Goal of the Final Day
Young Fulham sub Chris David scored a stunning goal at Craven Cottage to point to a bright future for the club, break Palace's hearts - and scupper some Super 6 players who were on the brink of sharing £250,000 before his dipping left-footed strike from 20 yards. But Goal of the Final Day goes to the returning Aaron Ramsey, who had Arsenal fans thinking what might have been had he stayed fit for the entire campaign. Ramsey suffered a thigh problem against West Ham on Boxing Day - and missed a large chunk of the run-in. There was no rustiness on display at Carrow Road, though, as he volleyed home his 15th goal of the season from a fine dinked cross by Olivier Giroud.
Celebration of the Final Day
Whoever said that Arsenal’s game with Norwich was meaningless should watch the reaction of Gunners full-back Carl Jenkinson, after he put his side 2-0 up at Carrow Road. A boyhood fan of the club, Jenkinson prodded home from six yards out and immediately sprinted towards the travelling Arsenal faithful. Arms aloft, the former Charlton man screamed his way to the terraces – with the reaction of his team-mates proving his popularity within the dressing room. The relief of scoring his first ever goal was plain to see, a true boyhood dream was achieved.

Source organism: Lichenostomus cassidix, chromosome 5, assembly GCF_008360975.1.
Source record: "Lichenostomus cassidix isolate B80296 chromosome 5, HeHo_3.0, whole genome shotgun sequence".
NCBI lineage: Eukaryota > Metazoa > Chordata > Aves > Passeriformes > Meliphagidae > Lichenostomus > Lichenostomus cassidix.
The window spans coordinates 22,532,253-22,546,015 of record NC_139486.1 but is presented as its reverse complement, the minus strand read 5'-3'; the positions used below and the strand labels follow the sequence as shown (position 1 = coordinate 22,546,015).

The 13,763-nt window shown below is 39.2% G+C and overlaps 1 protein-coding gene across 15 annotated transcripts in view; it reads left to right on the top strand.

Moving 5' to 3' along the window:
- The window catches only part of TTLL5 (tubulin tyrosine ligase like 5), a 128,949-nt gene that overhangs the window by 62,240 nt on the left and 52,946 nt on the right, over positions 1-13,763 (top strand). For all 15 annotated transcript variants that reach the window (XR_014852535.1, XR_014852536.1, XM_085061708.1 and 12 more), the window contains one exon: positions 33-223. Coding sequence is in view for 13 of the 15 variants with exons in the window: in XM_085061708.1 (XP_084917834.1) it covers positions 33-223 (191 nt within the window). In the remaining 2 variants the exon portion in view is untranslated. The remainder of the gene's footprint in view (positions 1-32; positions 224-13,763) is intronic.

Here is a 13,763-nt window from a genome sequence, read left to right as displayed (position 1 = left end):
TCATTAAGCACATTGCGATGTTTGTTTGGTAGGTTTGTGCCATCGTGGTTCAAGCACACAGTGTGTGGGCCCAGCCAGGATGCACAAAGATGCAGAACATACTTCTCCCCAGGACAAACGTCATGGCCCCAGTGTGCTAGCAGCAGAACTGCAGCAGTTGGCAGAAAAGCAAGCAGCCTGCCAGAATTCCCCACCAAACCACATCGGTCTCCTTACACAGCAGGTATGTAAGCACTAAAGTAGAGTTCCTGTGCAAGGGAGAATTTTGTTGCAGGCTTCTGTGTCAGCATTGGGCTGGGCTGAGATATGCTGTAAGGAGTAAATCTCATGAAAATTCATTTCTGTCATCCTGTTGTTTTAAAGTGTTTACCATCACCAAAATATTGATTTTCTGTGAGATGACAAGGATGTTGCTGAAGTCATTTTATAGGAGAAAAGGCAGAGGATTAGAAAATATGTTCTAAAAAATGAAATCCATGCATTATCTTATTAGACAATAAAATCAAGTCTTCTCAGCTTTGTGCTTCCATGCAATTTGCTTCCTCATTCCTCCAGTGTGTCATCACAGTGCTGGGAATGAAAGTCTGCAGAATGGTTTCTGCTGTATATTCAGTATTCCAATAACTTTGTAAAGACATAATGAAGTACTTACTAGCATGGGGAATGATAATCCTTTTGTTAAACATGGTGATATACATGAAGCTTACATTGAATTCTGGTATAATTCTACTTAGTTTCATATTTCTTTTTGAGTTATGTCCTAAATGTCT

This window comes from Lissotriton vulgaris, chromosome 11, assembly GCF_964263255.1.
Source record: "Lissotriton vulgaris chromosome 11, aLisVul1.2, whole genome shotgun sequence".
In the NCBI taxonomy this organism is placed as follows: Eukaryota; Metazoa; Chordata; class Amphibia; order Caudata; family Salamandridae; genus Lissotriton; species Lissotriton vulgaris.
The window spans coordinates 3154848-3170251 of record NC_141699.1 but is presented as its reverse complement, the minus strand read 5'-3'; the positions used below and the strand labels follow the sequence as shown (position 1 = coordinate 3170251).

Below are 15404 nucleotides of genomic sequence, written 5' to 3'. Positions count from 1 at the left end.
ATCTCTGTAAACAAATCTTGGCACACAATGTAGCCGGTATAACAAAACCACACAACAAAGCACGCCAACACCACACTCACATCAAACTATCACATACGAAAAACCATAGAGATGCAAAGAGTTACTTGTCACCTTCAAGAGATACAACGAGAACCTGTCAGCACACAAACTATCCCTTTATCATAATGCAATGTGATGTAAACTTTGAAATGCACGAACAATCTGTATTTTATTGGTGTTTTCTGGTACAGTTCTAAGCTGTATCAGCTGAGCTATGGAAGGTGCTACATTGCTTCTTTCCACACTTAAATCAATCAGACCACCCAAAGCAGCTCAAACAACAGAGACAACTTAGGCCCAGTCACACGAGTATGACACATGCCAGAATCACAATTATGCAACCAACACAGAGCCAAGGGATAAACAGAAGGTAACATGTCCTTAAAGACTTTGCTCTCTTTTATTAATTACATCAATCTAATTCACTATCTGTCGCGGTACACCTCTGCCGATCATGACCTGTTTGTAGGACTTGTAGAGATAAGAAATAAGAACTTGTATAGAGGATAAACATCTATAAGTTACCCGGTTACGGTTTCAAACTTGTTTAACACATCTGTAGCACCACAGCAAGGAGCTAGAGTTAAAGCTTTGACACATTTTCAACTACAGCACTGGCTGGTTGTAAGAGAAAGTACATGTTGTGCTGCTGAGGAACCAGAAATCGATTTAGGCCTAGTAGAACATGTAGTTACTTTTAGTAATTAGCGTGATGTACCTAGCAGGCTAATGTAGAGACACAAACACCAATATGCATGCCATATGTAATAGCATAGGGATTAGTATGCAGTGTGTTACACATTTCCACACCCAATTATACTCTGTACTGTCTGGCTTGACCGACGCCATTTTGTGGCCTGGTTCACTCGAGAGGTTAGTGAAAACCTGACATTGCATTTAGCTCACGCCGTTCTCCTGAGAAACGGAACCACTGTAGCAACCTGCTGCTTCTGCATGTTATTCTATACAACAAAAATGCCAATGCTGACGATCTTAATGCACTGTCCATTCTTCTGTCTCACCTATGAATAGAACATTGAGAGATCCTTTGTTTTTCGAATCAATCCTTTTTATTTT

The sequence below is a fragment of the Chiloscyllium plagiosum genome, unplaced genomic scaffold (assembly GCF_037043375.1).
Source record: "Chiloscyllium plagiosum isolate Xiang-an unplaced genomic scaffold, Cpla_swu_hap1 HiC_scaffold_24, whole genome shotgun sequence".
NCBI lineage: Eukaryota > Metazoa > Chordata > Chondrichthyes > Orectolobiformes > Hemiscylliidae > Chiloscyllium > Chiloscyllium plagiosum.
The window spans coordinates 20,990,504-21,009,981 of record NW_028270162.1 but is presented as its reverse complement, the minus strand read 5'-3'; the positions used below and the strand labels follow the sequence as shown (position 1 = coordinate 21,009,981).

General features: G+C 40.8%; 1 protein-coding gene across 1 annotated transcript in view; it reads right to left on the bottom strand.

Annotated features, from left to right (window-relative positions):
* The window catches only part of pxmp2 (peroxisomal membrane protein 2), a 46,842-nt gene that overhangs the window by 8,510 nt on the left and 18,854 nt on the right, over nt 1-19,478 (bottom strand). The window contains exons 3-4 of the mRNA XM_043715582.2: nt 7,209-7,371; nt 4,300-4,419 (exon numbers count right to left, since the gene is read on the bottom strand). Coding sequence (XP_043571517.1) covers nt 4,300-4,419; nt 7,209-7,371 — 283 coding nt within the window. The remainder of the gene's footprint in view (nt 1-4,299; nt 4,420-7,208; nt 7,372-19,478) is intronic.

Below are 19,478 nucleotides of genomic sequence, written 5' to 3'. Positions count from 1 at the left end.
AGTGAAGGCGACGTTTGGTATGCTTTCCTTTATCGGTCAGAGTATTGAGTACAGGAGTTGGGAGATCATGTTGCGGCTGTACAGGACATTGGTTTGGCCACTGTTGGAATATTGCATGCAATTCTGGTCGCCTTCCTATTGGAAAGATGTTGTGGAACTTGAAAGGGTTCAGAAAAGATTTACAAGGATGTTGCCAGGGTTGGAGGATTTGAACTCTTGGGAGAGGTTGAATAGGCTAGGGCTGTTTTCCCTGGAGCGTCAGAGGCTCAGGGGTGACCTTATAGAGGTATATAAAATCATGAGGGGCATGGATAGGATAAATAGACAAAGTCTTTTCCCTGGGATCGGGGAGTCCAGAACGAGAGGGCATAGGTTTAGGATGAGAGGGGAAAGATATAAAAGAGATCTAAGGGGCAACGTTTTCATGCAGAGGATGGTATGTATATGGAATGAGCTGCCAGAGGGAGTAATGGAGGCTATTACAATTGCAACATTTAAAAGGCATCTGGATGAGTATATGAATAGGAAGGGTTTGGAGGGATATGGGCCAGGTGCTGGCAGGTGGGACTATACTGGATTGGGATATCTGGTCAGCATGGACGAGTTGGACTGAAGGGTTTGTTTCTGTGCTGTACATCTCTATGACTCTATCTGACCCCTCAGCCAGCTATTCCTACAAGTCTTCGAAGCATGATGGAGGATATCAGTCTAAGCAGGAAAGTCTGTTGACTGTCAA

Message of the Final Day
One of the hottest topics leading up to England’s World Cup campaign is whether Roy Hodgson should take Southampton’s Rickie Lambert or West Ham’s Andy Carroll to Brazil. On the evidence of Sunday, the Saints striker deserves a seat on the plane. During their 1-1 draw with Manchester United, the former Bristol Rovers man ran Reds defender Nemanja Vidic ragged – ensuring an uncomfortable final match for the United captain. The highlight of Lambert’s majestic display arrived after 28 minutes, when his superbly composed strike left David De Gea with no chance. On the eve of Hodgson’s squad announcement, the 32-year-old has given himself an enormous chance to represent the Three Lions at his first, and most likely his last, World Cup tournament.
Talking Point of the Final Day
Since the 2013/14 Premier League season began on August 17th, 10 managers have lost their jobs. Following the results on the final day of the season, that number seems certain to increase this summer. Newcastle United fans have vented their fury on manager Alan Pardew following a series of lacklustre performances in recent months, whilst West Ham fans have let gaffer Sam Allardyce know what they think of his direct style of play. Travel up to the Midlands and you’ll discover another set of disgruntled fans at Villa Park, with numerous Aston Villa fans unsure whether boss Paul Lambert has the credentials to take the club forward. Meanwhile at The Hawthorns, Pepe Mel has refused to confirm his long-term future at the club whilst it seems unlikely that Tottenham’s Tim Sherwood, Man United’s Ryan Giggs and Norwich’s Neil Adams will continue on in their roles. There are repeated calls for those in the industry to enforce a managerial transfer window – but until that day arrives, it’ll be a squeaky-bum summer for those under-fire bosses.